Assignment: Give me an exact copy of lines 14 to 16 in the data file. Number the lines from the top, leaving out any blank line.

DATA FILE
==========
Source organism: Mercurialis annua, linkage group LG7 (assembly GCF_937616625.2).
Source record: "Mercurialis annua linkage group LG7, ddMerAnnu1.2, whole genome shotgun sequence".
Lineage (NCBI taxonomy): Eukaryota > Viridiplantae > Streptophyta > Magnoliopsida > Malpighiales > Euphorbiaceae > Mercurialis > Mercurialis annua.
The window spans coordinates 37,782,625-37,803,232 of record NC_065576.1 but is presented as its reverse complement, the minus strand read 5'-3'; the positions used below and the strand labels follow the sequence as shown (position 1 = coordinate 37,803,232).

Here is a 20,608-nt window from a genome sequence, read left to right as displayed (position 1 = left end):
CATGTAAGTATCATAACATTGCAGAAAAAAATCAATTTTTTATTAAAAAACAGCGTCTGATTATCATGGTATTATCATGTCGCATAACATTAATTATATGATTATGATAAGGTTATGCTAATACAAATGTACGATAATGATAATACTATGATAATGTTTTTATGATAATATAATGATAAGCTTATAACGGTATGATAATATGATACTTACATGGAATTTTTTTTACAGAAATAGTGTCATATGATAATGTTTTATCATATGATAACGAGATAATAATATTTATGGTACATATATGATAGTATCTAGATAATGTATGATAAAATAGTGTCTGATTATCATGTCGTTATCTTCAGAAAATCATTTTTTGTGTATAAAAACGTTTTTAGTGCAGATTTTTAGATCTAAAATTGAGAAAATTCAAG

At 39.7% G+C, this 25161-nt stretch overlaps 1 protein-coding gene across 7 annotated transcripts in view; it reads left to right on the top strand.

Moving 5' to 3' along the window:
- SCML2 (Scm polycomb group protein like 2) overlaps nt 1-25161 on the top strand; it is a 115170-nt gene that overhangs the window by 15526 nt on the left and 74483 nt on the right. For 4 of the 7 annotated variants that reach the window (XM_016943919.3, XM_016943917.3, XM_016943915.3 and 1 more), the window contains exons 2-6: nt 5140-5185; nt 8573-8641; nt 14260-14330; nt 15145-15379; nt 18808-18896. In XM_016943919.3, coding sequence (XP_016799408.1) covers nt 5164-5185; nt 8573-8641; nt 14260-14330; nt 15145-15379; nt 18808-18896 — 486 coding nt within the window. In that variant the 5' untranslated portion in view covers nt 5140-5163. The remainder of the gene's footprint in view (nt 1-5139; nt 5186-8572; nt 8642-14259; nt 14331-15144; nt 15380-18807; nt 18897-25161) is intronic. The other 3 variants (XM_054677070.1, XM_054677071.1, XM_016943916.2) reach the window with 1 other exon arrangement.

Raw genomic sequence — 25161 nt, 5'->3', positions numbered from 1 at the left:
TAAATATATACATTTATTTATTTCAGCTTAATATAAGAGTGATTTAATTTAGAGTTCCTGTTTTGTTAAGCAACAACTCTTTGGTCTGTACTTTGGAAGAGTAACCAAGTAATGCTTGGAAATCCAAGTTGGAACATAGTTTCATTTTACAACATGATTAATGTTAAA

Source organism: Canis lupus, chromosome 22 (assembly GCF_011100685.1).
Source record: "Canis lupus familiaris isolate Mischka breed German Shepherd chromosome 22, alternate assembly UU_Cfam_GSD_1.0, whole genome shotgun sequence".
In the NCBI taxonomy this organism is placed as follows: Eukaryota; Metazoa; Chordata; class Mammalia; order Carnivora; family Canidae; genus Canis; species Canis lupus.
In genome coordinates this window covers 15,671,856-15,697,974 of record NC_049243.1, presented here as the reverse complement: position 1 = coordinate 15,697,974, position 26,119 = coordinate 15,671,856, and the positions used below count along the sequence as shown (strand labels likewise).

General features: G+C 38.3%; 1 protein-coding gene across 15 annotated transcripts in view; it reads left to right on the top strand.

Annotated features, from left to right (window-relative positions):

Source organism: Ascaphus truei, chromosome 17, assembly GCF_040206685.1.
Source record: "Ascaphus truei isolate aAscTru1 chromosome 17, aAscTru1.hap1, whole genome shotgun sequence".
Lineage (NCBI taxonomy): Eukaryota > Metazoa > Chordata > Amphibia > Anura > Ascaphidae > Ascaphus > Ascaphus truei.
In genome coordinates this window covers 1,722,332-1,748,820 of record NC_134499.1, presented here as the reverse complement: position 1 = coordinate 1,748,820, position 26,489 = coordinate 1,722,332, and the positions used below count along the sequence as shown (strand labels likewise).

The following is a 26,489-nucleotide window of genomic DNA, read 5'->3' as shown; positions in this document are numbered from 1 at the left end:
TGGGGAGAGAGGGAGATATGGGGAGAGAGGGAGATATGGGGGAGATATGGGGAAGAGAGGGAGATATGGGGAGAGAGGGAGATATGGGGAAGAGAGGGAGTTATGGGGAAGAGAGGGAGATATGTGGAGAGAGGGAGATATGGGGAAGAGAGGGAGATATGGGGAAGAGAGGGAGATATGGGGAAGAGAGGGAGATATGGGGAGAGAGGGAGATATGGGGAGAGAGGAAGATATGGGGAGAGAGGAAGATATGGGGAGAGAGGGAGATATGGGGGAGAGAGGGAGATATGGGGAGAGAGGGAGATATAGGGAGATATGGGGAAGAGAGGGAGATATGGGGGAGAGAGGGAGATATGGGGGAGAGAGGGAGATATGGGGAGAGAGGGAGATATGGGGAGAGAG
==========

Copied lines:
In the NCBI taxonomy this organism is placed as follows: Eukaryota; Metazoa; Chordata; class Mammalia; order Carnivora; family Canidae; genus Canis; species Canis lupus.
In genome coordinates this window covers 15,671,856-15,697,974 of record NC_049243.1, presented here as the reverse complement: position 1 = coordinate 15,697,974, position 26,119 = coordinate 15,671,856, and the positions used below count along the sequence as shown (strand labels likewise).

General features: G+C 38.3%; 1 protein-coding gene across 15 annotated transcripts in view; it reads left to right on the top strand.